Hunterdon County Inventory Breakdown by Price | November:

New Listings Under Contract Active Listings Month’s Supply
Condos/Town Houses * 42 34 131 4
Over 55 Communities * 9 8 18 2
$000K to $199K 23 27 106 4
$200K to $299K 28 24 119 5
$300K to $399K 33 41 126 3
$400K to $499K 16 24 98 4
$500K to $599K 21 9 102 11
$600K to $699K 10 8 82 10
$700K to $799K 6 2 42 21
$800K to $899K 2 1 19 19
$900K to $999K 3 1 23 23
$1,000K and Up 5 3 63 21
Totals for November 147 140 780 6
Average Price $542,327 $375,793 -30.7%
Average DOM 67
* Included in $ breakdowns

83 % of sales in houses < $500,000

Hunterdon County Sales Breakdown Overview:

  • 17 %of sales in houses > $500,000
  • 5% percent of total sales (or 9 in total) in houses >$700,000

Hunterdon County Inventory Breakdown by Municipality | November

Active Listings Under Contract Month’s Supply
Alexandria Twp. 34 6 6
Bethlehem Twp. 20 3 7
Bloomsbury Boro. 7 0
Califon Boro. 6 1 6
Clinton Town 16 3 5
Clinton Twp. 72 9 8
Delaware Twp. 37 0
East Amwell Twp. 32 6 5
Flemington Boro. 17 1 17
Franklin Twp. 27 6 5
Frenchtown Boro. 26 1 26
Glen Gardner Boro. 15 1 15
Hampton Boro 11 4 3
High Bridge Boro. 21 6 4
Holland twp. 27 4 7
Kingwood Twp. 20 8 3
Lambertville City 18 9 2
Lebanon Boro. 3 4 1
Lebanon Twp. 36 4 9
Milford Boro. 9 0
RaritanTwp. 123 26 5
Readington Twp. 83 23 4
Stockton Boro. 1 0
Tewksbury Twp. 74 9 8
Union Twp. 35 5 7
West Amwell Twp. 10 1 10
Totals 780 140

Four areas in Hunterdon County reported no sales in the past month:

Hunterdon County Sales Breakdown Detailed:

  • Bloomsbury
  • Delaware
  • Milford
  • Stockton

Six areas reported one or two sales each last month:

  • Bloomsbury
  • Califon
  • Flemington
  • Frenchtown
  • Glen Gardner
  • W. Amwell

Hotspots:

  • Clinton/Clinton Township – 12 sales
  • Raritan Township – 26 sales
  • Readington Township – 23 sales

Hotspot areas equaled 44% of the sales last month. The average new listing coming on the market last month neared $542,327. The average price of a unit going “under contract” neared $375,792 (31% less).

Note: To get an accurate price point for your property, contact me. Coldwell Banker’s big data technology capabilities will put you at an advantage. Houses priced and marketed accurately sell fast, especially with a real estate industry veteran and local expert helping you navigate the process.

New Jersey’s Economic Drivers:

New Jersey Home Sales:

Home purchase demand increased by  9% in New Jersey during October giving the state its 6th consecutive month of increases. (These numbers run a month behind).  The same number were about 4% in 2016.

New Jersey experienced a compounded growth rate of 14% over the past two years. Sales increased by 5% YTD.

Activity concentrates in the <$400,000 market where Millennial buyers transition into home ownership. During the same period, all housing sales showed increases across all price points showing confidence in the new administration’s plans on taxes and deregulation.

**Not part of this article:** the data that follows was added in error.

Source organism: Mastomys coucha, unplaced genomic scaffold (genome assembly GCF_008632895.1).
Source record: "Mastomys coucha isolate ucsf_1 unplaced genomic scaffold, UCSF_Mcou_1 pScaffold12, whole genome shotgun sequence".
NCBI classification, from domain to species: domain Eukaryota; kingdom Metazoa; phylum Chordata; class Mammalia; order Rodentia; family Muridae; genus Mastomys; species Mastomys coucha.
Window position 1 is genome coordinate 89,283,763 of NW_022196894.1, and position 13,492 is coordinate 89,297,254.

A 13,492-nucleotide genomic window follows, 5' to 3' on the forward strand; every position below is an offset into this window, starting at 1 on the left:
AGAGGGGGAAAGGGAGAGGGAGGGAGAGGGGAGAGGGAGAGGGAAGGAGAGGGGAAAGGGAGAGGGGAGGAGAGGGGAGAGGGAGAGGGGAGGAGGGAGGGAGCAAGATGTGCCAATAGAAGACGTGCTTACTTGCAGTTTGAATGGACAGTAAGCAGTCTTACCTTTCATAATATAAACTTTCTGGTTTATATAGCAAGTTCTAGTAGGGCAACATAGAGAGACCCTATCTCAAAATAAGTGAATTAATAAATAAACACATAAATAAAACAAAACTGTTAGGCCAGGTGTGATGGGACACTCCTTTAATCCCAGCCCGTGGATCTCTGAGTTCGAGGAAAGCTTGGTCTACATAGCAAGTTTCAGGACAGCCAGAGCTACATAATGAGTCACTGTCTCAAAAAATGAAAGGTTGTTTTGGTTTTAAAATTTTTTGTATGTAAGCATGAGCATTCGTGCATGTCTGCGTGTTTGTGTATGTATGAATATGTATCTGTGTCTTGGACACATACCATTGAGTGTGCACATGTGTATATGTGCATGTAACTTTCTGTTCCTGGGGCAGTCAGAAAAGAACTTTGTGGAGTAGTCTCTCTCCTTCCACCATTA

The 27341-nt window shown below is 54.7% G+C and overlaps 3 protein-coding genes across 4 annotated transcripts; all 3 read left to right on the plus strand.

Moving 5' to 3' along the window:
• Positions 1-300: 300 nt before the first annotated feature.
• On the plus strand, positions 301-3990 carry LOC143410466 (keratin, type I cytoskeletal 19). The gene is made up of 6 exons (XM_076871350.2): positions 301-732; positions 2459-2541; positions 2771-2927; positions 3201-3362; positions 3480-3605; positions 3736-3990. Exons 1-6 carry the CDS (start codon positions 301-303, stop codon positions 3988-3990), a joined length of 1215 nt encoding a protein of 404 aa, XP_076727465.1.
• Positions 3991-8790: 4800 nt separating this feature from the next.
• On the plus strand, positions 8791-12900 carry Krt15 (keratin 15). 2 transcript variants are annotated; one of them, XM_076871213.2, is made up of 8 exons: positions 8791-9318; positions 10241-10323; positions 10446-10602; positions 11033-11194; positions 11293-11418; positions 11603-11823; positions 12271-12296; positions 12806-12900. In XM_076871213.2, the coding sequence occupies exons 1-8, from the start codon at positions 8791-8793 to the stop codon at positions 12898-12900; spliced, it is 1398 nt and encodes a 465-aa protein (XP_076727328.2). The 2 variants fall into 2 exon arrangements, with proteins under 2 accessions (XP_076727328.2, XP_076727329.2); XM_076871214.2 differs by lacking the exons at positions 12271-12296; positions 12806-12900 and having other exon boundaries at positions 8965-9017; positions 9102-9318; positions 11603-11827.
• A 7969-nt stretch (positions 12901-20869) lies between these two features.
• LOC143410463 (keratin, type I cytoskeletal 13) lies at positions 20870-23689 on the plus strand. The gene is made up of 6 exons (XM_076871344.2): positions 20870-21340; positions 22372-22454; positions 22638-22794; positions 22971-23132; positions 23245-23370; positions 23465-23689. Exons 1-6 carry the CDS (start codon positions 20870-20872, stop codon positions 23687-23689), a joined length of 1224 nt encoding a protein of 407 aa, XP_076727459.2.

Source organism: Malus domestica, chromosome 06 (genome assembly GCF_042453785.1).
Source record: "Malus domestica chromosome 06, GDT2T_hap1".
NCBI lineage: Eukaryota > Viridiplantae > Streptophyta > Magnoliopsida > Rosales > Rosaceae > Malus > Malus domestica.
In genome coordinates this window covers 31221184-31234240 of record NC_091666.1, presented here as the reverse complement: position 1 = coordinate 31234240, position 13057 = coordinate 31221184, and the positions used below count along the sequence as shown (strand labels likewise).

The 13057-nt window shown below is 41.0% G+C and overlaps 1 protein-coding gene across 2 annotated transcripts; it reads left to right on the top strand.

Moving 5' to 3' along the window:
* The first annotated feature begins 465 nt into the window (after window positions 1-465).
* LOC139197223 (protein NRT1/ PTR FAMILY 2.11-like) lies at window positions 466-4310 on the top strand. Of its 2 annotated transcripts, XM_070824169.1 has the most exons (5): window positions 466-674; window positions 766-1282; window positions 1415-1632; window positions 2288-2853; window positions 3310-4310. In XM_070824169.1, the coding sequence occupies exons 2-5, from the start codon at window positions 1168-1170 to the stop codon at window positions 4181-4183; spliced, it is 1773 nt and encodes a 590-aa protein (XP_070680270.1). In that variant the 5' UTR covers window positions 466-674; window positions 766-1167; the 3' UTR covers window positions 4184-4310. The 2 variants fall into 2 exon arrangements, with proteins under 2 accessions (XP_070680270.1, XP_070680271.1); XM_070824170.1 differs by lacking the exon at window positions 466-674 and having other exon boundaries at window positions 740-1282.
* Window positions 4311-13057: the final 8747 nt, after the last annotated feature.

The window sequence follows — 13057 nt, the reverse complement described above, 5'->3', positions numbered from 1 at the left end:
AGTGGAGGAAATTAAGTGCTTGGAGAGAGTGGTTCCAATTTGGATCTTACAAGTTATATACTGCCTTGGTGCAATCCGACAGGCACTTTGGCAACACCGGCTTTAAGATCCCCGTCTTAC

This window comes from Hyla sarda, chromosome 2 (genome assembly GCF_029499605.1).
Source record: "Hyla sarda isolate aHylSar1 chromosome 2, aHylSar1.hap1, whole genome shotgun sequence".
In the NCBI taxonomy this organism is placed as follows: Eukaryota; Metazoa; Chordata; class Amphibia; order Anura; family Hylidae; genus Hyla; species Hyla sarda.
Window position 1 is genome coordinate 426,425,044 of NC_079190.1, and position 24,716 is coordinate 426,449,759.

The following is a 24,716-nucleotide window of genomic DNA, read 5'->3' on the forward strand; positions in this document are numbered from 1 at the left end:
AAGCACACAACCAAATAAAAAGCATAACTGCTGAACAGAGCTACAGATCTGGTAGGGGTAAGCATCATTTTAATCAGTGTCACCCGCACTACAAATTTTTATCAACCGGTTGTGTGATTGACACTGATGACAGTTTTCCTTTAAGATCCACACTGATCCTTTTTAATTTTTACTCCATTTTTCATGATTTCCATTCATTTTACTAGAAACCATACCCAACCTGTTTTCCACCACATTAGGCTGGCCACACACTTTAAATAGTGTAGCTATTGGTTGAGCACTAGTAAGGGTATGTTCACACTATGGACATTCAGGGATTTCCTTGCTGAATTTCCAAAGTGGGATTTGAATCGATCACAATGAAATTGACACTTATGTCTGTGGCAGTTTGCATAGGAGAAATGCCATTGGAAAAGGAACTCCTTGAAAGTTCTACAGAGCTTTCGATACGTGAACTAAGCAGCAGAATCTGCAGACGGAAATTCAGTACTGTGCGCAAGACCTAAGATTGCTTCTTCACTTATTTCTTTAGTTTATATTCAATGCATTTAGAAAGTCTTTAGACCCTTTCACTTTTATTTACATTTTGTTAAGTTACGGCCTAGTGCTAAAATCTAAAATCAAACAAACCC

At the same time, the number of homes offered for sale in New Jersey remained low and had recently decreased. The supply decreased by ~ 5,000 homes, compared to a year ago.  Currently, ~33,000 fewer (-46%) homes are on the market compared to the 2011 peak.

Current unsold inventory in New Jersey sits at just under 4.3 months vs. 5.2 months from a year ago.

Hunterdon County has ~10% less inventory, and Somerset County also has ~ 13% less inventory than a year ago.

The fear of increasing interest rates based on future increases, and the Fed’s slightly loosening lending standards affect the current market activity.

Interest Rates:

Interest rates at the end of October rose slightly to a level of just over 3.9% for a 30-year conventional mortgage. A fifteen-year conventional mortgage rests at just under the 3.3% range. Five and seven-year arms are at the 3.3% range as well.

Consumer fears of steadily rising rates and slowly rising home prices impact the current market. The Fed already instituted initial increases in rates and are talking about additional ones. Industry analysts forecast a 4.7% rate by the end of the year, 5% by the end of 2018, and 5.5% by the end of 2019. If the rate increases from 4% to 5%, buyers will lose 9% of their buying power.

Combine that with the steadily increasing prices and consumer confidence, and you have what is driving our current market activity

National Job Front:

US unemployment rate is 4.1%. This is the lowest it has been in over forty+ years ! And, it is a decline of over 70% from the peak which happened in 2009.

On the national level, we reached full recovery in May of 2014 with 2,700,000+ job gains in 2015. Revised figures show a gain of 2,242,000+ in 2016.  Expectations of 2,000,000 jobs in 2017 leave us at  -6% from 2016.